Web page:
Montessori Education is based on the principle that every child carries within, the potential of the adult he is to become.  Dr. Montessori believed that no human being is educated by another person. The aim is to assist the child to educate himself. The aim is also to develop within the child a love of learning and a thirst for knowledge which will remain long after the regular school day or school years are over.

The Preschool Classrooms

The Montessori classroom is geared to the size, pace and the interests of children three years old through six. The Montessori materials are divided into five areas; Practical Life, Sensorial, Language, Math, and Cultural.  Practical Life Exercises help to develop the hand-eye coordination, concentration, a sense of order and organizational skills.  The Sensorial Materials provide the means by which the child learns to discriminate by using all the senses. The Academic Materials awaken the child’s interests in language and mathematics. The Cultural Materials include Zoology, Botany, Geography, Art, Music, Dance, Cooking, and Science.

The environment, rather than the child, is structured and controlled so that each child has maximum freedom of using the material which will enhance his/her current stage of development. Montessori combines freedom and structure I a truly integrated way. Children are free to do what they want within the framework of the materials, which are themselves structured teaching tools. The materials lead the children gradually through a series of structured steps, to a higher level of competence. Dr. Maria Montessori started a quiet revolution. Many of the materials she developed can be found in the mainstream early childhood classrooms, but the philosophy and the deep respect for the integrity of the child are only found in a Montessori preschool classroom.

Teach Me To Teach Myself

Effective learning requires an attentive disposition in each learning opportunity. Through a series of absorbing activities and experiences, the child forms habits of extended attention, thus increasing the ability to concentrate. The application of these principles promotes the following: 

  • A positive attitude toward learning

Children engage in learning tasks which appeal to them. They achieve success, so building a positive attitude to learning and confidence in themselves.

  • Self-Confidence as an independent learner

Each new step is built on what is already mastered. This removes the negative experience of failure, thus building an inner confidence, assuring the ability for self-motivation.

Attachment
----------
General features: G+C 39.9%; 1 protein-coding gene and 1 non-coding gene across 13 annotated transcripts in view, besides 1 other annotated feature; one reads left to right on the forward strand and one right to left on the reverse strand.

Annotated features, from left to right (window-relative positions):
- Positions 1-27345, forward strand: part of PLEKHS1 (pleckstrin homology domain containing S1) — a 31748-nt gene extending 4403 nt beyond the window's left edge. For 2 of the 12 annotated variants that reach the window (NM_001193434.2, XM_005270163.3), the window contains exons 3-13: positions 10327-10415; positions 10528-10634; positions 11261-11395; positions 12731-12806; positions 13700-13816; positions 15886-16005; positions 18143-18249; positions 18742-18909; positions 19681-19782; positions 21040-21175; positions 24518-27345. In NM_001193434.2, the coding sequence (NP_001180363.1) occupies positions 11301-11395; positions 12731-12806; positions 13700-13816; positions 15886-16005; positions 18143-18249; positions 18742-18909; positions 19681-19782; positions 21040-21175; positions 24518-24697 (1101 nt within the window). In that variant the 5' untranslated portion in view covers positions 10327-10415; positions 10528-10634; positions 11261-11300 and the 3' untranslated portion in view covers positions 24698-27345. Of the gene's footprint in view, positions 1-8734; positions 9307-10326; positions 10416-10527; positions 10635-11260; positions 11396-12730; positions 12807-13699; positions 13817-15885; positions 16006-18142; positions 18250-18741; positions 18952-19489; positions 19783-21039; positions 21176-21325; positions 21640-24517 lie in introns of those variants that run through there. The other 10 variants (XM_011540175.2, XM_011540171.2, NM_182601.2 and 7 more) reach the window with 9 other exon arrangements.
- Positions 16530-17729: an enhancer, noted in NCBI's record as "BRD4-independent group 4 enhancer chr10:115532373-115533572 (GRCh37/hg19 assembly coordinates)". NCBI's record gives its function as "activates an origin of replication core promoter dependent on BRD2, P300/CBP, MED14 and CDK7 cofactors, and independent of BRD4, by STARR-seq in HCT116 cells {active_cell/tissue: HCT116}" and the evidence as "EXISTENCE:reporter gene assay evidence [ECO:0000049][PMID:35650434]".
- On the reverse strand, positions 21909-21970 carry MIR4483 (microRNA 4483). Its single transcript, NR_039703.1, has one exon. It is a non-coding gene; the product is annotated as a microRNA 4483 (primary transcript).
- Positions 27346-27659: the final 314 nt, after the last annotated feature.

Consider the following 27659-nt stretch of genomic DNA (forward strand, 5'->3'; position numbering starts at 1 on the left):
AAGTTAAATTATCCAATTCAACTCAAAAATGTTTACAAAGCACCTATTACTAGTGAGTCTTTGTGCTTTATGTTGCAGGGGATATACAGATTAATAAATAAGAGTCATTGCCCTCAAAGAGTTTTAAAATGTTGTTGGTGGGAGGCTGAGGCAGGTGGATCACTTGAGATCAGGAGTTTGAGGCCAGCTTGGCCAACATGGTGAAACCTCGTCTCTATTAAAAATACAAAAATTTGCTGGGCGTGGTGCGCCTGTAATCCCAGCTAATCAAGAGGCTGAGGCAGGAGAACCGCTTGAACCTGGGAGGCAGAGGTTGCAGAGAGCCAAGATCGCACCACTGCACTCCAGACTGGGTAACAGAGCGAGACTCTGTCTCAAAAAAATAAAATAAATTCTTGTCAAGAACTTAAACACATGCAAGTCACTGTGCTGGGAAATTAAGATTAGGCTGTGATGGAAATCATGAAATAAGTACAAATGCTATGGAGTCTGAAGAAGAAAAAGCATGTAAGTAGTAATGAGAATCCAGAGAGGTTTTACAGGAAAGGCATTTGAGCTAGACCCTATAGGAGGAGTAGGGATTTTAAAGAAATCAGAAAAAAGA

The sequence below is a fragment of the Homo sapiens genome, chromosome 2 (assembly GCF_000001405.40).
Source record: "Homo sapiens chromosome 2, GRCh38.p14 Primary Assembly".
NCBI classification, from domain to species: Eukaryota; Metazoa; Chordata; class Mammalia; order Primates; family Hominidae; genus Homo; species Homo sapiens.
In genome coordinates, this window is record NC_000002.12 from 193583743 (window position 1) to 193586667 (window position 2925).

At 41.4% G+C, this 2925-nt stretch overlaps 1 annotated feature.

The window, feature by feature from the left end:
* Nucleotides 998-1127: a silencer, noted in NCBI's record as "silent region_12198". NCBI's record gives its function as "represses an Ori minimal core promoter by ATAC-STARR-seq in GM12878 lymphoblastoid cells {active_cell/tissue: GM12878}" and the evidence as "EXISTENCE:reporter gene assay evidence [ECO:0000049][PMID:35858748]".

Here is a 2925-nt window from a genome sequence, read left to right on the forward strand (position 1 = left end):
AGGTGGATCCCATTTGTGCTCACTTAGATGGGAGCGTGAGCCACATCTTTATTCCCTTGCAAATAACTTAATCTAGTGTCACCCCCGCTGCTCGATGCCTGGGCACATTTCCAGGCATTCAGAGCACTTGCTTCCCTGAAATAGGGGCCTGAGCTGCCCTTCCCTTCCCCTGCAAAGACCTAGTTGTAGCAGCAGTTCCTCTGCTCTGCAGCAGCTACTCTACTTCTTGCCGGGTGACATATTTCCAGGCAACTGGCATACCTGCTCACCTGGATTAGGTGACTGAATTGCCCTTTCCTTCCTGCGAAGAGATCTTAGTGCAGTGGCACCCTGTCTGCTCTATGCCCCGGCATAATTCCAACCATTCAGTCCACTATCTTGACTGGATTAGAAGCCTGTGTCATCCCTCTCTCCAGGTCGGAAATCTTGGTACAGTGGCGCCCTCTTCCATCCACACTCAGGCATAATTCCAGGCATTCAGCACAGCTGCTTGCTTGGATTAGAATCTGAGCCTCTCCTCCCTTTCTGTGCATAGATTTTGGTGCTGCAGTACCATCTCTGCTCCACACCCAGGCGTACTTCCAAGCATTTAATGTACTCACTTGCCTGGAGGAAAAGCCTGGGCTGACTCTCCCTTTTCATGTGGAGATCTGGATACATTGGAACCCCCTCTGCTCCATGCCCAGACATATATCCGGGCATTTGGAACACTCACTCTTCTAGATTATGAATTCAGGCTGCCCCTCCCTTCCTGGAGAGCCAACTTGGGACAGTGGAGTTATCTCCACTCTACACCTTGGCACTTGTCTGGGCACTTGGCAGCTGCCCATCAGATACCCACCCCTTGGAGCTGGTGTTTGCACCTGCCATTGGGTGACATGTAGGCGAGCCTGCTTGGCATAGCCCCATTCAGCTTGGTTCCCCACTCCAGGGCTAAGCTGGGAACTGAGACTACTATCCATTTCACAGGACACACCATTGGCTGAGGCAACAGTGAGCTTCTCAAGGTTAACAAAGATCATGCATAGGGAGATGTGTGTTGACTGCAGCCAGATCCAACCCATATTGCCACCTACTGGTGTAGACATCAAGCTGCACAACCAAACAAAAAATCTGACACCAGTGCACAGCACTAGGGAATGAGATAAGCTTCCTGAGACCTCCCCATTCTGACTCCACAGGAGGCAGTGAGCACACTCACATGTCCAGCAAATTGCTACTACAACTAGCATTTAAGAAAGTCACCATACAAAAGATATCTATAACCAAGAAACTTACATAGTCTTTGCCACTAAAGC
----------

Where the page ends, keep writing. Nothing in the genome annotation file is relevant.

• Development of sensory-motor skills

Tasks are designed to involve large and small muscles, enabling the child to gain control over movements.

  • An abiding curiosity

By being provided a rich learning environment the child’s natural curiosity is expanded. This is an essential element in learning.

  • Initiative and persistence

The child selects the work, completes the task, and finishes by replacing the materials. This full cycle of activity promotes initiative and persistence.

  • Discrimination and judgment

By working with the materials the child is able to learn how to categorize and sort out the different aspects of the environment.

  • Social Development

The complete classroom environment develops an understanding and appreciation of what is meant by respect for others.

  • Inner security and a sense of order

The organized classroom and the materials help the child’s need for order and foster its development within the child.

  • Development of creative intelligence and imagination

The child is encouraged to implement the feelings and perceptions gained from this total experience. By taking thousands of clear perceptions from will planned exercises, the child acquires the mental building blocks needed later for grasping the meaning of words, ideas, and concepts required for “learning how to learn” effectively.


The Average Preschool Day

(This is a general outline of our day, special events may take priority and all outside activities are subject to the weather)

7:00 am: School Opens (unless arrangements are made in advance for a 6:30 am drop off)

8:00 am: 1/2 day Drop Off

7:00 – 8:30 am: Independent work time

8:30 – 9:00 am: Outside Play for Full Day Children

9:00 – 9:30 am: 1/2 Day Outside Play

9:00 – 11:30 am: Montessori Work Time

11:00-11:30 am: Outside Play Time

11:30 am: Circle Time

12:00 pm: Lunch and 1/2 Day Dismissal

12:30 pm: Nap Time and Afternoon 1/2 Day Drop Off

1:00 – 3:30 pm: Montessori Work Time

3:30 – 4:30 pm: Outside Play

4:30 pm: 1/2 Day Dismissal

4:30 – 6:00 pm: Block Work

Children ride horses when the weather is above 32 degrees, the wind is less than 20 mph, and the area is dry and safe. French is open every day.